Keeping Away from Debt’s Door: Nine Steps That Make a Difference

Here are some important things to keep in mind to put your marriage on a good financial footing.

  1. Distinguish between your wants and your needs. The material needs of human beings are simple: food, clothing, and shelter, first. Then, transportation, education, and good medical care.
  2. Substitute thinking for feeling. When our emotions hold our checkbooks and credit cards, we are headed for debt. Will this purchase be the best for your finances?
  3. Avoid emotional financial stress. Like going to places where you could be pushed to buy things you would regret. Or shopping with people who spend in a style that is more than you can afford. Shut off the TV to silence commercials that put emotional stress on your budget.
  4. Enjoy what you already have. I was at a favorite bookstore when it dawned on me. What I wanted was not more books, but the time to sit down and read them. Also, it’s amazing how organizing a shelf, drawer, closet, or corner of the garage extinguishes the “urge to buy”–and makes an apartment or home a happier place to be.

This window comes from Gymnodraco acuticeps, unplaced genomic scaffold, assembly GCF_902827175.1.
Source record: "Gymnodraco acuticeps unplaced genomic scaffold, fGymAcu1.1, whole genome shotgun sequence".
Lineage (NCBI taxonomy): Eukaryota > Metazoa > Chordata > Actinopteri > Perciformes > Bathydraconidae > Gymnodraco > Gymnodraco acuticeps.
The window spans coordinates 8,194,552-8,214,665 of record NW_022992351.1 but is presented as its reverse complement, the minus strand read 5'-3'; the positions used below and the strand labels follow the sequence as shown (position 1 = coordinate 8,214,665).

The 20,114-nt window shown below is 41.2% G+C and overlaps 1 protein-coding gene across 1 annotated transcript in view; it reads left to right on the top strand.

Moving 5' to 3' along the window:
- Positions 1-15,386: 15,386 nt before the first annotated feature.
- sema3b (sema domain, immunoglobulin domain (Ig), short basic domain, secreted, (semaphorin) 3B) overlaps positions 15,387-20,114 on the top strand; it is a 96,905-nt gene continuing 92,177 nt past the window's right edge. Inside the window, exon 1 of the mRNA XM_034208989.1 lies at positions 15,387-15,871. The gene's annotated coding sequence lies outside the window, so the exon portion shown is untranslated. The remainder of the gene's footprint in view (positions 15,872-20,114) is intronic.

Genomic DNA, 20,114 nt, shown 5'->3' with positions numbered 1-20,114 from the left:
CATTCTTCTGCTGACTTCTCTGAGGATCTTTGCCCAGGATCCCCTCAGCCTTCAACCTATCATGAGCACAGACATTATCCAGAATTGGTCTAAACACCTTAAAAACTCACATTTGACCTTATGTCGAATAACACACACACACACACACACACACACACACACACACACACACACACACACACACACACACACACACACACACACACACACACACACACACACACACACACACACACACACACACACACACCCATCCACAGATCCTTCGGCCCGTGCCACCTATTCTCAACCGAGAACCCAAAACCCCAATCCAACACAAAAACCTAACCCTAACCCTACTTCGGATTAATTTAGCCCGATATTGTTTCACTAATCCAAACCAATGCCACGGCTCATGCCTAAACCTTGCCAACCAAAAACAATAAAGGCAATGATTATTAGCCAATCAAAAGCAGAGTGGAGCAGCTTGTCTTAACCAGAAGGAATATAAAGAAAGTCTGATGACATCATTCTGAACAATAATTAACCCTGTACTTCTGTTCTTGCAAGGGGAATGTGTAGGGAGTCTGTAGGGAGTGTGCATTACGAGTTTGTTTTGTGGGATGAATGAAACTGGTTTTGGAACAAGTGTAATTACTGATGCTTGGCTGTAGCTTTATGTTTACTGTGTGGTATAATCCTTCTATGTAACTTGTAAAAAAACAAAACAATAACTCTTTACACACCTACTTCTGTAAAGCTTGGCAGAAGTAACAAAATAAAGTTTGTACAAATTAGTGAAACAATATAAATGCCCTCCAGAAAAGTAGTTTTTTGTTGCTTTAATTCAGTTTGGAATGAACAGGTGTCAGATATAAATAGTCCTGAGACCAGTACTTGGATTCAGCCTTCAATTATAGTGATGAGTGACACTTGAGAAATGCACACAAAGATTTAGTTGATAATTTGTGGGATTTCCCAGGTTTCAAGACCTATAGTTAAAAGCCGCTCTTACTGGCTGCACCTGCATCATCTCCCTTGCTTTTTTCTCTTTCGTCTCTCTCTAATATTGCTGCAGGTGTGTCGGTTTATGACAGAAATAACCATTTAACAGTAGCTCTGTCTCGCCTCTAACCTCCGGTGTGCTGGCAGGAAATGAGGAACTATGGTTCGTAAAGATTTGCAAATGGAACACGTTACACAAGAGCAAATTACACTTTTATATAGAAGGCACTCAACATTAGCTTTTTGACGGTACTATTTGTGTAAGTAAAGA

5. Relieve yourself from the lie that says you are what you own. Salespeople thrive on selling people things they don’t need–often using emotional tricks like the lure of popularity or prestige. A marketing writer said that she could make a person want food even if they had just eaten. It was her job. It is your job to make the best financial decisions for your marriage and your family.
  6. Choose to develop your mind. Overspending actually dulls creativity and inhibits mental growth. That’s because instead of creatively accepting a mental, emotional, or financial challenge, we spend. Without challenges, people become pretty dull things.
  7. Forgive each other’s money mistakes. Marriage is a life-long commitment and over the course of that lifetime, people grow and change–even financially. Discuss mistakes in a nonjudgmental way. Learn from them together.
  8. Realize that sometimes debt happens. Medical emergencies occur that take us beyond our resources. Then it’s time to apply again the strategies for getting out of debt–together.
  9. Face problems together. Even if you and your spouse have different levels of financial ability, don’t cast anyone in the “enemy” role. Sit on the same side of the table as you look at the budget–physically emphasizing your togetherness. This is an opportunity to grow together.

The way people handle money reveals a lot about the emotional role money had in their lives while they were growing up.